The reason I decided to use -EOPNOTSUPP was that I wanted to keep
barriers and device flushes from entering the block layer when
they are not needed. I feared that if we pass them down the block
stack (knowing in advance they will not be actually submitted to
disk) we may end up slowing things down unnecessarily.
As you mentioned, filesystems such as ext3/4 will disable
barriers if they get -EOPNOTSUPP when issuing one. I was planning
to add a notifier mechanism so that we can notify filesystems has
been a change in the barrier settings. This might be
over-engineering, though. Especially considering that "-o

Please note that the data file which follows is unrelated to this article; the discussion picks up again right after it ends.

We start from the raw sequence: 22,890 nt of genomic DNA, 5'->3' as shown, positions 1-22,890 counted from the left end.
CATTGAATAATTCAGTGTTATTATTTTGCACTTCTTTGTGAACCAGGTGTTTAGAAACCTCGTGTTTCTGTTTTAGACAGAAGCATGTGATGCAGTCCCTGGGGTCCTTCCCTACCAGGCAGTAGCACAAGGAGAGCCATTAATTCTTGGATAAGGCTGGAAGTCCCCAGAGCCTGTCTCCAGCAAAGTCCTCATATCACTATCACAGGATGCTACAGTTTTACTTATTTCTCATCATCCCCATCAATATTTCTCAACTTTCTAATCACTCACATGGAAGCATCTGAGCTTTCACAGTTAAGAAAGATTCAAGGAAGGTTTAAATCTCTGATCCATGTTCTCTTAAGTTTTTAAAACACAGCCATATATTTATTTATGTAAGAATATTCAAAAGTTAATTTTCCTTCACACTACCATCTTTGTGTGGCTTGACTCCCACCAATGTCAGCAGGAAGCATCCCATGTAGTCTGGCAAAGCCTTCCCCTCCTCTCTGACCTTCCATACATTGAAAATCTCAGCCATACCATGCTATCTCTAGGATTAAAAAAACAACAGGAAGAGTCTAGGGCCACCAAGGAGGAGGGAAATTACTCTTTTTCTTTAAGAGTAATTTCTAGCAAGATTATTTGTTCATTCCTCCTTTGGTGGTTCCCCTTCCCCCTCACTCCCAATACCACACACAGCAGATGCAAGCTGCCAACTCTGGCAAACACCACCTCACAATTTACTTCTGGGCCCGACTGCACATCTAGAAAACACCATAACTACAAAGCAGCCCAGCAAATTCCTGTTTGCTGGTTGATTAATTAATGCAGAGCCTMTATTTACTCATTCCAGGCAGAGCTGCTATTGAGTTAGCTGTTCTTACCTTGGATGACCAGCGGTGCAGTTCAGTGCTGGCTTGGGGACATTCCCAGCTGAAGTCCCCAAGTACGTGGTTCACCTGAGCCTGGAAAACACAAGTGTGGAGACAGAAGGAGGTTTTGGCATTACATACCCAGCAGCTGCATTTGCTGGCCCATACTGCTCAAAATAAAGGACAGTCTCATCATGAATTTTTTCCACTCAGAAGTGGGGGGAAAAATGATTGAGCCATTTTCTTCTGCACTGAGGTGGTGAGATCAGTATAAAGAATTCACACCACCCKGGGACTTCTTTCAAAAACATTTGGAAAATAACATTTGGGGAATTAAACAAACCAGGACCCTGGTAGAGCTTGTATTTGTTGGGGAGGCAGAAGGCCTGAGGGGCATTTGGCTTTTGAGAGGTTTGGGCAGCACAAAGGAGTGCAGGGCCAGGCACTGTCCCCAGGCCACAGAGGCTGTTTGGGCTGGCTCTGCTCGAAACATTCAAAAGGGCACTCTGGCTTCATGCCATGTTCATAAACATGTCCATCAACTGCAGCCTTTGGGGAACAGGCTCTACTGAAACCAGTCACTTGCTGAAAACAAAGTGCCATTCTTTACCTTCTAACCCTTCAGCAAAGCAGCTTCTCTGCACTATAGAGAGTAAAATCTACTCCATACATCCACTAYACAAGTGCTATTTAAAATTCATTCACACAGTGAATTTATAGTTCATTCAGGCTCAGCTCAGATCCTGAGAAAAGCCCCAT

remount,barrier=1" will bring us the barriers back.
Aren't we risking slowing things down? Does the small optimization above
make sense (especially taking the remount trick into account)?
Maybe I am worrying too much about the possible performance penalty.
You are right, wbcflush is a pretty ugly name. I will use
"honor_cache_flush" in the next iteration of the patches.